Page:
Tracey Moffatt: Vigils
By: Scarlett Davis
In 2017, Australian artist Tracey Moffatt, was the first Indigenous photographer to have their art featured in the Australian pavilion in the Venice Biennale. Now, for the first time shown out of the Italian mise en scène of gondolas and serpentine canals, the Tyler Rollins Fine Art Gallery will feature Moffatt’s haunting yet elegiac solo exhibition Vigils from her larger collection My Horizon, previously featured at the Australian pavilion in 2017. Tracey Moffatt, born in Brisbane, has had a distinguished career as a multidisciplinary female artist in photography, as well as film and video with a cadre of work of twenty-five plus years, with global recognition having done 500 exhibitions around the world, featured in the museums of Paris, Tokyo, and Stockholm along with the familiar art hubs of LA and NYC.
Moffatt’s oeuvre is very distinct and memorable for its ability to transcend photography into narrative. At her core, Moffatt is a supreme storyteller and her photography reads like cinematic magic, incorporating actors, props, and costumes, as well as her earlier film influences of Maya Deren. Vigils, denotes a period of awaken or pray, and is a befitting title for the collection, which explores escapism, memory, trauma, gender, identity, class, race, and oppression with the Australian landscape as a lens. The landscape is an integral part of the larger tradition of Australian art, and while the landscape is superficial, the meaning is deeply rooted in the Australian history. Vigils functions one two levels: showcasing the short film Vigil as well as Body Remembers. Body Remembers is a collection of ten large scale photographs and is the singular narrative of a woman, played by Moffatt herself, dressed in an old fashioned maid’s uniform. In all of the photos, the woman’s face and identity are intentionally obscured, highlighting the mystery behind this woman and this house, which would seem at one time she would have called home.
The title comes from the poem “Body, Remember” by Greek poet, Cavafy, which is a beautiful rendering of the sentiment of what most can identify as learned memory, written into our body’s memory like when our fingers can remember to play an instrument. The poem goes even further in illustrating how our bodies become in alienable to our notions of the self. Cavafy instructs to vision our desires through the gaze of others and remember the body through the frame of an outside perspective of admiration. Moffatt’s Body Remembers similarly encapsulates upon this out of body experience and as Adrian Searle had wrote in 2017 in The Guardian, something about this depicted scenario feels uncanny, the cast of the shadows are off, the light from the paraffin lamp is at odds with the time of day, as seen by the day light cascading through the window. Searle was also astute in observing the earrings, which appear to be Victorian Mourning earrings, begging the question: what is this woman mourning? She alights into frame like a ghost, revisiting her past, not quiet among the living with a story not quite ready to be told.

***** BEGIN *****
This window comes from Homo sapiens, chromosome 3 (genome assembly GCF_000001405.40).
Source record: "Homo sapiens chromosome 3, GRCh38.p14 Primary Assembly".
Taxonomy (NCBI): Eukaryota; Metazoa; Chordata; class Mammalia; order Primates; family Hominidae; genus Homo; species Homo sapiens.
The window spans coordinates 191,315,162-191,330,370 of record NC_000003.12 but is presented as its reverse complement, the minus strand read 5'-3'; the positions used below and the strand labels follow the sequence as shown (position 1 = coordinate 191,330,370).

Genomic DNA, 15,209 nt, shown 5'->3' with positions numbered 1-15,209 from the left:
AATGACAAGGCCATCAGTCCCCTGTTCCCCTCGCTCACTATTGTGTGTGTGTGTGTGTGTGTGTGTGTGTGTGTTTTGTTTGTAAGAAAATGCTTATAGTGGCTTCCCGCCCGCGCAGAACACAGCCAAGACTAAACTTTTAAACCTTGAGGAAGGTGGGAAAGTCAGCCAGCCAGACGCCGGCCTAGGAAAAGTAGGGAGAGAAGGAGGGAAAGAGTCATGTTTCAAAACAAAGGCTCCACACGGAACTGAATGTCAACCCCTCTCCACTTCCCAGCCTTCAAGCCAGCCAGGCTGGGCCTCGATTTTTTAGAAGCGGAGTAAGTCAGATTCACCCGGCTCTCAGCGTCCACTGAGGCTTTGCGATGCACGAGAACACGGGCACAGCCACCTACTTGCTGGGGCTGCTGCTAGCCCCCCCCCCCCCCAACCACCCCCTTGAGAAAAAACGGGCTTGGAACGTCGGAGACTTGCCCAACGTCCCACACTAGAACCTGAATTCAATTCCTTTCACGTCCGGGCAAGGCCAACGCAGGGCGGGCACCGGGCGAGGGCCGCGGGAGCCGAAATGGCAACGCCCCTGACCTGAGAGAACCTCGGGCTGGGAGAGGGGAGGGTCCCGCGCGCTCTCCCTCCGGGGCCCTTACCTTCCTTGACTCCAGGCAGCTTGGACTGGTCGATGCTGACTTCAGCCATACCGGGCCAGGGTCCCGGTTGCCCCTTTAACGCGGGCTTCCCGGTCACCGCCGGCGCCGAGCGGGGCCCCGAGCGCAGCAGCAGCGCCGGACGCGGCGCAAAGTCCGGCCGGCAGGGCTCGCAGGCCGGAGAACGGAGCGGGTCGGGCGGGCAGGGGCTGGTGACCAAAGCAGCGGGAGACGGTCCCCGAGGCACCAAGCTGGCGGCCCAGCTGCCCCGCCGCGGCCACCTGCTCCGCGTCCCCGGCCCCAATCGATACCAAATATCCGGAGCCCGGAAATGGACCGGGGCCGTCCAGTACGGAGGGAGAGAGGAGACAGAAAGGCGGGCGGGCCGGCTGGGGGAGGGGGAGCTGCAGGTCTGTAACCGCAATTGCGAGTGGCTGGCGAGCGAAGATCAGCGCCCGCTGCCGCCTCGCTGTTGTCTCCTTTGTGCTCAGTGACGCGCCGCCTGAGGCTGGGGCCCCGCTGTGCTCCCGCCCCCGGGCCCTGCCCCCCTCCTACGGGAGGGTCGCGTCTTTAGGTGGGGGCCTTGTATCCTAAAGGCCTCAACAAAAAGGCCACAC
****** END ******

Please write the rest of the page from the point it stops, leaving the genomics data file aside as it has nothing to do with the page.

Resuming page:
Moffatt is known to experiment with her printing process. Body Remembers was created to look worn, printed on rag cloth and has sun damage, not preserved with glass barricades like most art, reflecting the decay and ruin seen within the photos. Shifting gears in telling another story, the film Vigil intercuts video of refugees in boats with a montage of old Hollywood stars like Elizabeth Taylor and Cary Grant who look on through binoculars with mock horror and other practiced affects. There is a level of inherent detachment to both works. Perhaps, we are to surmise that both act as a commentary on society’s disingenuous reaction in witnessing terrible points in history. The artist said the video was inspired by the real life incident where asylum seekers heading toward the coast of Australia sank off the coast of Christmas Island. Body Remembers was more personal in that Moffatt’s great-grandmother worked as a cook on a cattle farm in the outback of Queensland and her mother had worked as a domestic. Like our own narrative, these stories depicted are both layered and fractured, with a hint of some said jeopardy looming over, like a house of cards waiting to fall. Immediately following Vigils on display from April 26th, 2018 to June 2nd, 2018 is the continuation from the larger collection My Horizon with the exhibition Passenger, on display from June 7th, 2018 to July 27th, 2018 at the Tyler Rollins Fine Art Gallery.